Why Buy From Large Integrators?

In recent discussions, many have commented that larger integrators tends to charge more for the same products and frequently have lower caliber / skilled employees? This, of course, begs the questions: How did they, then, get that large? and Why can they stay that large?

I think this is worth discussion and I will start by throwing out 2 common justifications for buying from large integrators, despite their deficiencies:

Customers Over Large Geographic Areas

Small integrators generally can only serve small areas - a single city, state or at best region. By definition, they cannot service customers with sites across a large country (like the US) or across continents.

By contrast, large integrators typically have offices in many, if not every large city in the countries they serve. This makes it far easier for them to support installs and services for large customers.

Of course, there are limits to this. Quality can vary substantially across large integrator offices, creating problems for these multi-site end users. Also, smaller integrators often band together to offer broad geographic coverage by using partner offices to service/install remote sites (PSA is one example).

That said, large integrators tend to have an advantage for customers who want a single organization to handle everything across wide areas.

Large Single Site Projects

Airports are a classic case. While they are in a single physical place and can be reached / services by local small integrators, typically the requirements for these projects are tough (though not impossible) for a smaller integrator to meet (references of similar projects, insurance/bonding, employee certifications, etc.). By contrast, those are fairly easy for large integrators to meet, even if the local office does not have such experience, they can submit / use experience of other projects across the country.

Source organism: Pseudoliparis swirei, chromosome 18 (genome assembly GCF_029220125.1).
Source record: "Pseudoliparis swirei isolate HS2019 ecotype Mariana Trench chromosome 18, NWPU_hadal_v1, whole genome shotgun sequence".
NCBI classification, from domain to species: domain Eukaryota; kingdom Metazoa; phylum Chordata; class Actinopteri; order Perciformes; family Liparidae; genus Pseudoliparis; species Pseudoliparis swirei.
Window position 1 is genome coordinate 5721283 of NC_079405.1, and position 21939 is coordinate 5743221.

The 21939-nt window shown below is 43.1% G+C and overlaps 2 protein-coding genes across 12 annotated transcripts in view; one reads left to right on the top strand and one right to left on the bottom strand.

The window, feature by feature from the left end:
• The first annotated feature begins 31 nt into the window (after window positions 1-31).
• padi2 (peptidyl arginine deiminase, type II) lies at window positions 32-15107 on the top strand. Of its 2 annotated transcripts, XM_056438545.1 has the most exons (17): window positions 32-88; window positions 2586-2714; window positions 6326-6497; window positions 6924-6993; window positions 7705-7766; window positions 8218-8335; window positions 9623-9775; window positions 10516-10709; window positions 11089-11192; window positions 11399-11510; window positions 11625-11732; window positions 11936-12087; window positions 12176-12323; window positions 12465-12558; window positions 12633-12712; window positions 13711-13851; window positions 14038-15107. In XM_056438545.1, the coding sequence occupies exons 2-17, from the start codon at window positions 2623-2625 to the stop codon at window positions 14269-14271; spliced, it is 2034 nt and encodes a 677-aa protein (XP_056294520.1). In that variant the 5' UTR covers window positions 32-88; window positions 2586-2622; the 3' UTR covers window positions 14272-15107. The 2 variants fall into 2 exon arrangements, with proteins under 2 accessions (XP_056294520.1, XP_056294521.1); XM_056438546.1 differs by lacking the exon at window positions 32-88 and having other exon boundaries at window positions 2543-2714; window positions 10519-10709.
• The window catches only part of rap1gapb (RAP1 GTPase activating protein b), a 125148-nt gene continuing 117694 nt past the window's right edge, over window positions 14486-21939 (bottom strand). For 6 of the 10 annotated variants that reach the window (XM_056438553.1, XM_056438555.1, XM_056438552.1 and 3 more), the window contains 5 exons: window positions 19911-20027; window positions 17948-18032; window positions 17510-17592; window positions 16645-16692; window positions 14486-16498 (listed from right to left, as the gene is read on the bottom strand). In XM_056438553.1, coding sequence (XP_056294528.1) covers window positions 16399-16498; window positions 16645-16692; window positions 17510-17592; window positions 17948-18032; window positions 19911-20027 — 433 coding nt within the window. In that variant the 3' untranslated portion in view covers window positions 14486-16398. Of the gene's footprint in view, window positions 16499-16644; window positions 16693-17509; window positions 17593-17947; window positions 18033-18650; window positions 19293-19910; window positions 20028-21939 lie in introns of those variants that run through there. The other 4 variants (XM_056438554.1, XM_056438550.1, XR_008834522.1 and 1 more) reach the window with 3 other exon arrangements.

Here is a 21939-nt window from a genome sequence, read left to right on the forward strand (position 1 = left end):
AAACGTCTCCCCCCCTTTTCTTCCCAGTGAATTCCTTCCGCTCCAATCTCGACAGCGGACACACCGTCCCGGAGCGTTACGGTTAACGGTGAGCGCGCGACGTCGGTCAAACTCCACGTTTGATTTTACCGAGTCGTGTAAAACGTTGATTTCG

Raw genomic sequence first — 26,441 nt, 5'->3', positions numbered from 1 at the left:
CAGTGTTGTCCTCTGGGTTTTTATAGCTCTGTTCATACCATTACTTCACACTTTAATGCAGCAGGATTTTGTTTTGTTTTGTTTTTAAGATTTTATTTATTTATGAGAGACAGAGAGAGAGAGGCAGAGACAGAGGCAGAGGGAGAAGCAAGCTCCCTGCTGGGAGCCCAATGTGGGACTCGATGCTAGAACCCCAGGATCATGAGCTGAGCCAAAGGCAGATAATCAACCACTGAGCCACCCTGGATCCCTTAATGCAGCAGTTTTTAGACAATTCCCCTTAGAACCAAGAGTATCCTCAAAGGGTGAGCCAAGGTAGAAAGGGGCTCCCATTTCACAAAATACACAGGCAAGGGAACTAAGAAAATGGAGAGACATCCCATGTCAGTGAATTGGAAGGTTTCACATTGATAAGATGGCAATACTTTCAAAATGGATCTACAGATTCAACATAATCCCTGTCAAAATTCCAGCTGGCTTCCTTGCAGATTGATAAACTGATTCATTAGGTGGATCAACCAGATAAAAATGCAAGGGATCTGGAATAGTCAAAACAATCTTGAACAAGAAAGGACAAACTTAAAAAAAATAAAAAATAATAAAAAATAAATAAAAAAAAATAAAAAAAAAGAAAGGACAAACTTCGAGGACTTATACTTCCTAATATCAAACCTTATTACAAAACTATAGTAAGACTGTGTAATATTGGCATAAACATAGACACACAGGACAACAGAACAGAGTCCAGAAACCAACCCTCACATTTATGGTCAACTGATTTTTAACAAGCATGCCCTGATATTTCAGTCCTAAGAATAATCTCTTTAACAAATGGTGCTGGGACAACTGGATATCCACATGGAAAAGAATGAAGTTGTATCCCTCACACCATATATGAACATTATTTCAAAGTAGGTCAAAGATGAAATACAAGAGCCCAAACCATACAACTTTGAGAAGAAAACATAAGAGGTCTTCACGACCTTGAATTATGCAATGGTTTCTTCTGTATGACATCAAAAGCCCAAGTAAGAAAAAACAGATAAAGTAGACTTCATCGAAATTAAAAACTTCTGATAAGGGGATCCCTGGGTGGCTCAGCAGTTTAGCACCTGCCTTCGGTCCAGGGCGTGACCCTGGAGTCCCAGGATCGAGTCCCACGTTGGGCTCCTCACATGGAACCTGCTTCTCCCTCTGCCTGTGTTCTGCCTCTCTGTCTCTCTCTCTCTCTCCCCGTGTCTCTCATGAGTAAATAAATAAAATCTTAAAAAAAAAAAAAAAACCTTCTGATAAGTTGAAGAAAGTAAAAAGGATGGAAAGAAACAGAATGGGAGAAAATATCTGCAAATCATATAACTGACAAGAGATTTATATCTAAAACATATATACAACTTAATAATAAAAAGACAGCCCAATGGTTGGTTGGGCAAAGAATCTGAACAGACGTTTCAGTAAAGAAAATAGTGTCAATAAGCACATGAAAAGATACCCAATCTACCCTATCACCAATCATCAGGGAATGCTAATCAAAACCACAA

Others?

What do you think?


What are the requirements you have to meet to be called an Integrator vs a Security Company? I believe this is where the root of the misunderstanding begins out there.

[IPVM NOTE: Moved to its own discussion: What Are The Requirements To Be A Security Integrator?

John, I agree with all of your arguments made above. I have also found that people at large corporations seem to prefer doing business with other large corporations simply because they seem like a "safer" choice to the decision maker. More times than I care to remember, I have recommended a strong local or regional integrator, and have had my decision overridden by a client who felt more comfortable with one of the big nationals. I think it may have something to do with the "Nobody ever got fired by hiring IBM" mentality that you have written about before.

The client with many locations scattered across the country poses a big challenge. I feel that neither the big nationals or the cooperatives (PSA, Security-Net) handle these types of projects particually well, but I would have to give a slight edge to the big nationals in this area.

Good feedback.

Btw, I have heard "Nobody ever got fired by hiring IBM". I have also heard "I will never do business with ADT again" from many large end users. I guess, good thing they changed their name.

The eutopia of large integrators with greater geographical coverage is the premise of consistent pricing, consistent quality controls, consistent service management. However it is a struggle to get one that can meet all those qualities and takes time to build up the relationship. Sometimes you need to wave the contract to get the big guys listening when things dont go as planned.

Opposite to large is the small integrator who can generally beat by price and may have higher skilled people, but there is risk that they are few and can easily dissappear leaving you in a whole if in the middle of a project or on a service contract.

I think the choise comes down to who you are as a buyer and what your expectations are.

Another common practice of the "big boys" is to use local smaller integrators as subs to provide the installation. This means the big boys are providing the consistancy in pricing and project management and to some degree the install quality as they typically have standards they expect from thier subs. They can also change subs if one doesn't perform. If a user has multiple properties around the country or world, this approach makes sense - one throat to choke (the big boy) with the advantage of local support from smaller companies who can be nibble and quick to respond. This is why the cooperatives like PSA, Security Integrators etc work. You basically get the same thing only in this scenario except the company providing the project managent and quality control might be one of the little guys (thus lower cost) utilizing other little guys around the country to provide the local talent and support. (again, lower cost)